J.R.R. Tolkien, about whom there’s a new biopic out this week, wasn’t that crazy about machines, ending his Lord of the Rings novels with a coda, absent from the films, in which the Hobbits’ homeland had been all but ruined by the introduction of industry. Hippies of the left and Catholics of the right have claimed the author, but mainly he wasn’t that crazy about modernity, which made him an anarchist or a monarchist or a bit of both.
I’m not a Luddite. I lean more toward the robot-filled sorts of fantasies than the elf-filled kind, if I must choose—but I’m surely not the only long-time technophile wondering with mounting worry lately how long it’ll be before the machines replace me. The lawyers and bankers are riding high nowadays economically but may get replaced even sooner than the manual laborers, and quite a bit sooner than the flaky artist and creative types such as us writers.
The Tolkiens (and George R.R. Martins and Todd Seaveys) of the world are probably safe for a little while, since it takes more uniquely-human intuition to be a creative writer than say, a delivery person or a numbers-cruncher. Then again, an A.I. program has reportedly written a country song, “You Can’t Take My Door” (from the aptly-named site Songularity). Although it isn’t very good and doesn’t make much sense, A.I. will keep getting better and better at such things. It’s only a matter of time. Refinement is what A.I. does.
As recently as mid-2016, some people laughed and discouraged me from talking about the prospects of robots taking over civilization one day, saying it undermined my credibility. Who’s laughing now, I ask you? The inevitable rise of the robots is one of the most frequently reported-on sources of modern anxiety in the journalism of the past few years. People really ought to listen to me—both when I’m noting the power of futuristic tech and the power of tradition. There has to be a way to make the most of both forces.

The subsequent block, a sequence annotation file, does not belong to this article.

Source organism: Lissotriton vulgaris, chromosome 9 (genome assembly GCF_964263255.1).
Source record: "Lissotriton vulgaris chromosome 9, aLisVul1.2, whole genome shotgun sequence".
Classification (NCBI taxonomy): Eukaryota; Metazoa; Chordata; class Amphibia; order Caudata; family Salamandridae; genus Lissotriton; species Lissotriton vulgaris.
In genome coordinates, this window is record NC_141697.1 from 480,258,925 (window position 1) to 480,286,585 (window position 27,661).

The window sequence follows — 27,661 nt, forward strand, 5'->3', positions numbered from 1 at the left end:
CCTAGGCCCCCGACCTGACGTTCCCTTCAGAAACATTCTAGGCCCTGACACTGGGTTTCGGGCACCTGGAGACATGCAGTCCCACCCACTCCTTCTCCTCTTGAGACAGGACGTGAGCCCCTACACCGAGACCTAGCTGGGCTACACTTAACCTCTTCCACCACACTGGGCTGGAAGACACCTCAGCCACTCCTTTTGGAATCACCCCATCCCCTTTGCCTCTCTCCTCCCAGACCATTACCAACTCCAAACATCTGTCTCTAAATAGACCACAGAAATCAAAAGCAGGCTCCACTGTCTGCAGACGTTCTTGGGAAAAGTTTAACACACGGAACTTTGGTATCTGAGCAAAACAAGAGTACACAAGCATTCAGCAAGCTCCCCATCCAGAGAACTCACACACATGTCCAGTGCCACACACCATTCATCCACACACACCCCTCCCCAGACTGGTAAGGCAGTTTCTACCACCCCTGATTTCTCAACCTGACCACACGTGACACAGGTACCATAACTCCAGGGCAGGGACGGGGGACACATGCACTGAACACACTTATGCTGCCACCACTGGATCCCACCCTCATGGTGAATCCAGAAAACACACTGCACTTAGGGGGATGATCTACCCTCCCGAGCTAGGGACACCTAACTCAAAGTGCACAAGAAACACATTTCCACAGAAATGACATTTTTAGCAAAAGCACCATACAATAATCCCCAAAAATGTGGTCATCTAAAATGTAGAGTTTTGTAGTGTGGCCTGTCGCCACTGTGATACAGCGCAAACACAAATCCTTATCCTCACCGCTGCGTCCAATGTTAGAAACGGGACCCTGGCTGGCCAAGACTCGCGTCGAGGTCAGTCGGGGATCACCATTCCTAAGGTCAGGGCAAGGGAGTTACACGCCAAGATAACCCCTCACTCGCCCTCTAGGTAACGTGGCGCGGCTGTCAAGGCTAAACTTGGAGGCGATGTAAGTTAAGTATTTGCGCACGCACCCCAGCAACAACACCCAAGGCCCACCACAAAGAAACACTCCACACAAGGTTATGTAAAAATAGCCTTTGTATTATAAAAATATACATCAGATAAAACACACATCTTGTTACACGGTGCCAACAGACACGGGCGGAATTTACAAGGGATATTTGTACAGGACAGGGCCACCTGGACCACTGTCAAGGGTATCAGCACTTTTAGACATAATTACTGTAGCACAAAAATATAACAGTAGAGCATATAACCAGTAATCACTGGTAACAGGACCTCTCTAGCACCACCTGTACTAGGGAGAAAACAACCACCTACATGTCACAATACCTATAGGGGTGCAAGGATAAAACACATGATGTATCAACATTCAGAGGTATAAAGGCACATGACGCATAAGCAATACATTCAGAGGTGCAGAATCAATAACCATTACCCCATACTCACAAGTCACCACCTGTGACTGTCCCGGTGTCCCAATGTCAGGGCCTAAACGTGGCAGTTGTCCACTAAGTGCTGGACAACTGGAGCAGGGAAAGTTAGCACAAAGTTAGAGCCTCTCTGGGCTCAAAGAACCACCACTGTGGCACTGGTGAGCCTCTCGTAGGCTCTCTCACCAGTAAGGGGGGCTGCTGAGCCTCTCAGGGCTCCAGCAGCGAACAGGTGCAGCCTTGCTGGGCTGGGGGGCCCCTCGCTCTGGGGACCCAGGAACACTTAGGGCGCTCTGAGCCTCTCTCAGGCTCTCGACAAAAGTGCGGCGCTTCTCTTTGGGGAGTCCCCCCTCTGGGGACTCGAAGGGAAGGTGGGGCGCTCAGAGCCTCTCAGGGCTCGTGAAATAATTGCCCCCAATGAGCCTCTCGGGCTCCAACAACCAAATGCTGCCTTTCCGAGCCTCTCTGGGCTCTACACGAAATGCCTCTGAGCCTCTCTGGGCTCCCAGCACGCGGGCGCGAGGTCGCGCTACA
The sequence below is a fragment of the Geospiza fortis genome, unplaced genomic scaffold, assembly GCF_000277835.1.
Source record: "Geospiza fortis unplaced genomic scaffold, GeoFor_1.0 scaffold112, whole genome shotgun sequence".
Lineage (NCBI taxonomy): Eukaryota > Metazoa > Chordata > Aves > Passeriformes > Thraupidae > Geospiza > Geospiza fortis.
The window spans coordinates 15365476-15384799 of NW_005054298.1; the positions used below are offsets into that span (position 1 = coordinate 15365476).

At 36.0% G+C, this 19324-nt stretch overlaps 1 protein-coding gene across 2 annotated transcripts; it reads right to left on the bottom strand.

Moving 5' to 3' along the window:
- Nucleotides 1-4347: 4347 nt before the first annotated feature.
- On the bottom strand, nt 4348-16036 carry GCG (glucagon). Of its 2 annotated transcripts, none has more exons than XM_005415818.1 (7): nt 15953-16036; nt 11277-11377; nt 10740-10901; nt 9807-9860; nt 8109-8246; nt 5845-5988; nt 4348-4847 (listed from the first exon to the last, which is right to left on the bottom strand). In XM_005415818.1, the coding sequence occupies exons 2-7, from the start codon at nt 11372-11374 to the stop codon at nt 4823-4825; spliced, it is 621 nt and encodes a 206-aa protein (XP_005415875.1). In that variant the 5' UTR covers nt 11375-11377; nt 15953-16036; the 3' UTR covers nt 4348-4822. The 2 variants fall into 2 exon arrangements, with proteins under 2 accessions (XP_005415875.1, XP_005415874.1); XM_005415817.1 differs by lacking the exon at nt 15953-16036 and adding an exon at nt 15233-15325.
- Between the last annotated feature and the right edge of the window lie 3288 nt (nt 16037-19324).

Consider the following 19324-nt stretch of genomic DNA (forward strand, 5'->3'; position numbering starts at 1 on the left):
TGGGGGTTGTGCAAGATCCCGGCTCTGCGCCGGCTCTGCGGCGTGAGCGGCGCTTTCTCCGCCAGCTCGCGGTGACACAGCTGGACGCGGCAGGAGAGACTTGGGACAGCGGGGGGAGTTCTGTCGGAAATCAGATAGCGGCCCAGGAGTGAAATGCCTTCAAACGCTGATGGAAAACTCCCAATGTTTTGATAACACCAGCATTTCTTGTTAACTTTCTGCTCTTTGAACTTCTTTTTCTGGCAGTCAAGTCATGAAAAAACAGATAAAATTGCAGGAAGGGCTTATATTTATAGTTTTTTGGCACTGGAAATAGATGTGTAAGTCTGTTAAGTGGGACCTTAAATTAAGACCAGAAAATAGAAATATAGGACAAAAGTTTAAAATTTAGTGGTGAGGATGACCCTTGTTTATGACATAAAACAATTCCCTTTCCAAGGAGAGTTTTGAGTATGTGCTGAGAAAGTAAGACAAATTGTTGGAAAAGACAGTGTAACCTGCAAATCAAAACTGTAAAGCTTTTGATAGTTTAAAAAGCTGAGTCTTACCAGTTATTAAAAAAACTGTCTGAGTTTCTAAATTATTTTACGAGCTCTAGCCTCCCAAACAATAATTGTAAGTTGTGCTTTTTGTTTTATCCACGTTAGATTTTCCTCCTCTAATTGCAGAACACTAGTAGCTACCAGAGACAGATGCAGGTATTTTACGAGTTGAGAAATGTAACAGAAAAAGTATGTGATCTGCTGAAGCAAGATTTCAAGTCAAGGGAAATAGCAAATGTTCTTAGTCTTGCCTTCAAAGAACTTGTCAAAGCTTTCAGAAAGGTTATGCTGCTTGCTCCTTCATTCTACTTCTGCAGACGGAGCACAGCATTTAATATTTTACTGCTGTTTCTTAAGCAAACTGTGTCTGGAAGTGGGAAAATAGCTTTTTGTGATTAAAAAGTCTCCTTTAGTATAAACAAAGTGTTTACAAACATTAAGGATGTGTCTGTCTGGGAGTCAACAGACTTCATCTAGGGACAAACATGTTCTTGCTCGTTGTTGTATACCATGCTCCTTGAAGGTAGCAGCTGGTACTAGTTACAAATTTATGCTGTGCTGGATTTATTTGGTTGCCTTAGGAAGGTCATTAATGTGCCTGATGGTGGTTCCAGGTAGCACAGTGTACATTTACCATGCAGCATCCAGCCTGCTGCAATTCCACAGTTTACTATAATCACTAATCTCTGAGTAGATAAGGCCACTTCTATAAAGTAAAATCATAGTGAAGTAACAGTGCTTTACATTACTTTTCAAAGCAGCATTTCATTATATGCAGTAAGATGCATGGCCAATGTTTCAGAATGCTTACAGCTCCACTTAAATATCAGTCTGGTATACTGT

When I launched my personal blog 12 years ago (another era by today’s fast-changing standards), I half-jokingly posted a description of the libertarian future that would be spawned if readers took all my advice. I said the future might well be one filled with Amish transgender cyborgs. I failed to foresee how strident the trans movement would become, but I was wise to bet on increasing tech-assisted fluidity in the culture in general—and remained just a bit conservative in hoping that somehow, like the Amish, pockets of humans would retain some of our old morals and habits of mind even as the world got very strange very quickly.
Efficiency is great—it’d be cruel to hamper people in achieving their peaceful aims—but it’s reasonable to ask how to avoid losing certain gentle, humane, fragile, one might say “patient” aspects of our natures as we hurtle ever closer to perpetual split-second decision-making, instant gratification, and constant corrective surveillance.
Admitting tradition has value may be the first step. It stabilizes. But like innovation and industry, it, too, is an evolved mechanism for problem-solving, even if it’s too decentralized, unarticulated, and informal to have a definitive laboratory stamp of approval. I said as much in articles I wrote starting 22 years ago under the auspices of the Novak Fellows, a grant-making program for fledgling writers that’s now part of The Fund for American Studies.
Among the traditionalists of one kind or another I interviewed back then were the members of a band called Altramar, academics (not just casual ren faire freaks) centered around Indiana University who’d gone to great lengths to create well-researched approximations of songs several centuries old—even playing them on carefully homemade, recreated medieval instruments. A cover band doing 900 year-old hits, you might say.